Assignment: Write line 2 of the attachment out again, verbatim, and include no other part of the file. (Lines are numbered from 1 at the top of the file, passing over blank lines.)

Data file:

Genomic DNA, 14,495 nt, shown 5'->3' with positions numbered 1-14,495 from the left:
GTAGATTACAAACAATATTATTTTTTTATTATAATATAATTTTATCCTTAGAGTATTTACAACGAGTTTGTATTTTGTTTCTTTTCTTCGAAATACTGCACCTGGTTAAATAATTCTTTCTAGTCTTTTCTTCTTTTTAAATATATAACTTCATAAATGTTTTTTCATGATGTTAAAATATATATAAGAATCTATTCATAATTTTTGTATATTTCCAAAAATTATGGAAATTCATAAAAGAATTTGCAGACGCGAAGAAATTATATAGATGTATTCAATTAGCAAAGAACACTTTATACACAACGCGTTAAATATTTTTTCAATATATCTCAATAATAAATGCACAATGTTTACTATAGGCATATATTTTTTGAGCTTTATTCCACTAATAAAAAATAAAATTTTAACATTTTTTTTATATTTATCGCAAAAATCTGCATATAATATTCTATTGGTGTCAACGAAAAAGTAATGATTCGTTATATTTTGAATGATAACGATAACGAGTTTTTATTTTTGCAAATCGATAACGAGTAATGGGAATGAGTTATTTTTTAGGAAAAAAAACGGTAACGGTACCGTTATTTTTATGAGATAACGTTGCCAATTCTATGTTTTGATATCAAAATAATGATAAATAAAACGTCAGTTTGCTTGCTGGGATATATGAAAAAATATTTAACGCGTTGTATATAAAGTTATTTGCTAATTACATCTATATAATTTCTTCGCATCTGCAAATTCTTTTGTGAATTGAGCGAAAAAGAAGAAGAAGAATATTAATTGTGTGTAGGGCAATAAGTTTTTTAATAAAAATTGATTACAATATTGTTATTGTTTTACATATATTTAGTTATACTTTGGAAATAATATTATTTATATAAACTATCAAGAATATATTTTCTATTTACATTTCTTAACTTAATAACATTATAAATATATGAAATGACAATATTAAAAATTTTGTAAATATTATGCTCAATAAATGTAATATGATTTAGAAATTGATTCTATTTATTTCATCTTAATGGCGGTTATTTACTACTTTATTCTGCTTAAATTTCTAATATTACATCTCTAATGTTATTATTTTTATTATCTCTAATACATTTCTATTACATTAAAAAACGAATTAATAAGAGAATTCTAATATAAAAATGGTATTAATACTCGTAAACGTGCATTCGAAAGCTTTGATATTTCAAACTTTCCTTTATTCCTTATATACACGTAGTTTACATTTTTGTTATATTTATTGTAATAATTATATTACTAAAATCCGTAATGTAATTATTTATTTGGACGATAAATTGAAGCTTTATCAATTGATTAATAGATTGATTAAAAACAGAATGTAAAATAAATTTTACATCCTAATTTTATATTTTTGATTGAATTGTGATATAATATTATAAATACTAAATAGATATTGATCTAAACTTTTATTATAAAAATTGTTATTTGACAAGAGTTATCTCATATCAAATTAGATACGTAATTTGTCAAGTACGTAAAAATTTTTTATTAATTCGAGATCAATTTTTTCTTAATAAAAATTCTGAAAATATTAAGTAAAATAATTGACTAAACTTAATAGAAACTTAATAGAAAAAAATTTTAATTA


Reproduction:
GTAGATTACAAACAATATTATTTTTTTATTATAATATAATTTTATCCTTAGAGTATTTACAACGAGTTTGTATTTTGTTTCTTTTCTTCGAAATACTGCACCTGGTTAAATAATTCTTTCTAGTCTTTTCTTCTTTTTAAATATATAACTTCATAAATGTTTTTTCATGATGTTAAAATATATATAAGAATCTATTCATAATTTTTGTATATTTCCAAAAATTATGGAAATTCATAAAAGAATTTGCAGACGCGAAGAAATTATATAGATGTATTCAATTAGCAAAGAACACTTTATACACAACGCGTTAAATATTTTTTCAATATATCTCAATAATAAATGCACAATGTTTACTATAGGCATATATTTTTTGAGCTTTATTCCACTAATAAAAAATAAAATTTTAACATTTTTTTTATATTTATCGCAAAAATCTGCATATAATATTCTATTGGTGTCAACGAAAAAGTAATGATTCGTTATATTTTGAATGATAACGATAACGAGTTTTTATTTTTGCAAATCGATAACGAGTAATGGGAATGAGTTATTTTTTAGGAAAAAAAACGGTAACGGTACCGTTATTTTTATGAGATAACGTTGCCAATTCTATGTTTTGATATCAAAATAATGATAAATAAAACGTCAGTTTGCTTGCTGGGATATATGAAAAAATATTTAACGCGTTGTATATAAAGTTATTTGCTAATTACATCTATATAATTTCTTCGCATCTGCAAATTCTTTTGTGAATTGAGCGAAAAAGAAGAAGAAGAATATTAATTGTGTGTAGGGCAATAAGTTTTTTAATAAAAATTGATTACAATATTGTTATTGTTTTACATATATTTAGTTATACTTTGGAAATAATATTATTTATATAAACTATCAAGAATATATTTTCTATTTACATTTCTTAACTTAATAACATTATAAATATATGAAATGACAATATTAAAAATTTTGTAAATATTATGCTCAATAAATGTAATATGATTTAGAAATTGATTCTATTTATTTCATCTTAATGGCGGTTATTTACTACTTTATTCTGCTTAAATTTCTAATATTACATCTCTAATGTTATTATTTTTATTATCTCTAATACATTTCTATTACATTAAAAAACGAATTAATAAGAGAATTCTAATATAAAAATGGTATTAATACTCGTAAACGTGCATTCGAAAGCTTTGATATTTCAAACTTTCCTTTATTCCTTATATACACGTAGTTTACATTTTTGTTATATTTATTGTAATAATTATATTACTAAAATCCGTAATGTAATTATTTATTTGGACGATAAATTGAAGCTTTATCAATTGATTAATAGATTGATTAAAAACAGAATGTAAAATAAATTTTACATCCTAATTTTATATTTTTGATTGAATTGTGATATAATATTATAAATACTAAATAGATATTGATCTAAACTTTTATTATAAAAATTGTTATTTGACAAGAGTTATCTCATATCAAATTAGATACGTAATTTGTCAAGTACGTAAAAATTTTTTATTAATTCGAGATCAATTTTTTCTTAATAAAAATTCTGAAAATATTAAGTAAAATAATTGACTAAACTTAATAGAAACTTAATAGAAAAAAATTTTAATTA